2. Jose Theodore, a few years removed from his breakout season as a Montreal Canadian in 2002-2003 where he won the Vezina Trophy as the league’s top goaltender, as well as the Hart Trophy as the player considered most valuable to his team, has had an interesting calendar year. After backstopping Montreal to an Eastern Conference Finals appearance, and winning those two coveted trophies, Theodore posted 3 straight sub-par seasons, averaging well under a .900 save percentage split amongst the Habs and the Colorado Avalanche who traded David Aebsicher for him in March of 2006. Theodore had an impressive 2007-2008 regular season campaign, wrenching the starting job away from Peter Budaj and playing excellent in the Avs opening playoff series in which they ousted Marion Gaborik and the Minnesota Wild. Theodore’s recumbent season, however, came to a screeching halt at the hands of the soon to be Stanley Cup Champions, the Detroit Red Wings. Theodore has an absolutely terrible series, giving up 15 goals against in only 130:31 of playing time. He posted a meek .809 save percentage and was pulled in 3 out of 4 contests as the Avs were cast aside after 4 straight losses. However, the Washington Capitals, who lost starter Cristbal Huet to the Chicago Blackhawks, and backup Olli Kolzig to the Tampa Bay Lightning, appear to be unnerved by Theodore’s tragic playoff breakdown and signed the free agent to replace Huet as the starter between the pipes for the upcoming season.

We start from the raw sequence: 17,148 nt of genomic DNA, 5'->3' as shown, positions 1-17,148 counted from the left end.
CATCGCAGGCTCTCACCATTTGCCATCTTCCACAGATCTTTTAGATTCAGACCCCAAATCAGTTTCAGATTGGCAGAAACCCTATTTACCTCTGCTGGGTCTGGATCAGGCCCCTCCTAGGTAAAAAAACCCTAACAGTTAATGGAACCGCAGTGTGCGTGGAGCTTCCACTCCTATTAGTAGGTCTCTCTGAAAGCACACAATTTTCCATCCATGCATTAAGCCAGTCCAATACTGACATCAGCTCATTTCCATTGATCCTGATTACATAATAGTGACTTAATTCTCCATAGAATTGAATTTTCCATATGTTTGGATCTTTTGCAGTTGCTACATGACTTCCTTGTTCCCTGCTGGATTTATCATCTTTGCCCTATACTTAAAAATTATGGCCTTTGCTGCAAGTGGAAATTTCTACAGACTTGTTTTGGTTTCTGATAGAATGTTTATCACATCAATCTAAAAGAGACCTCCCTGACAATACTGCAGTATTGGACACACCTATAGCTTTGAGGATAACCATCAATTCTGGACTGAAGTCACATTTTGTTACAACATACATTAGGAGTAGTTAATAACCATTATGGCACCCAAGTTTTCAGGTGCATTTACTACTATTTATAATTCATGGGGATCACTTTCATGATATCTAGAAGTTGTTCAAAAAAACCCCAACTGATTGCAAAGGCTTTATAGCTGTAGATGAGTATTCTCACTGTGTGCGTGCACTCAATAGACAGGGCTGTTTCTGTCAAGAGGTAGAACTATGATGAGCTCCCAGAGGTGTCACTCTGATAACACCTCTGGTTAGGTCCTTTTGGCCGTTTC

3. Pavel Demitra spent his first 3 seasons with the Ottawa Senators from 1993-1996 before being traded to the St. Louis Blues for Christer Olsson. Demitra signed with the Los Angeles Kings in 2005 after several impressive seasons with the Blues, his best being a career high 93 points in 2002-2003 season. Demitra was then traded from LA to the Minnesota Wild for Patrick O’Sullivan and a previously acquired 1st round pick from the Edmonton Oilers. Demitra has been unable to reproduce the success he had in 2002-2003, averaging around 60 points per season ever since. He was supposed to be the catalyst that would propel Marian Gaborik into superstar status and lead Minnesota into a Western Conference powerhouse. However, the 3-time all-star never had the output that was expected of him and entered this year’s free agent market in search of a new home. He was signed by Vancouver Canucks’ general manager Mike Gillis somewhat shortly after the free agency period began. What makes this an interesting story is that it is reported that Demitra was seen in the Vancouver area two weeks before he became a free agent. What makes this story controversial is that Mike Gillis is the former agent of Demitra which has prompted tampering charges filed by Minnesota. It will be interesting to see if the 33 year old Slovakian native will be able to return to his former glory and also to see what action the league takes against Mike Gillis.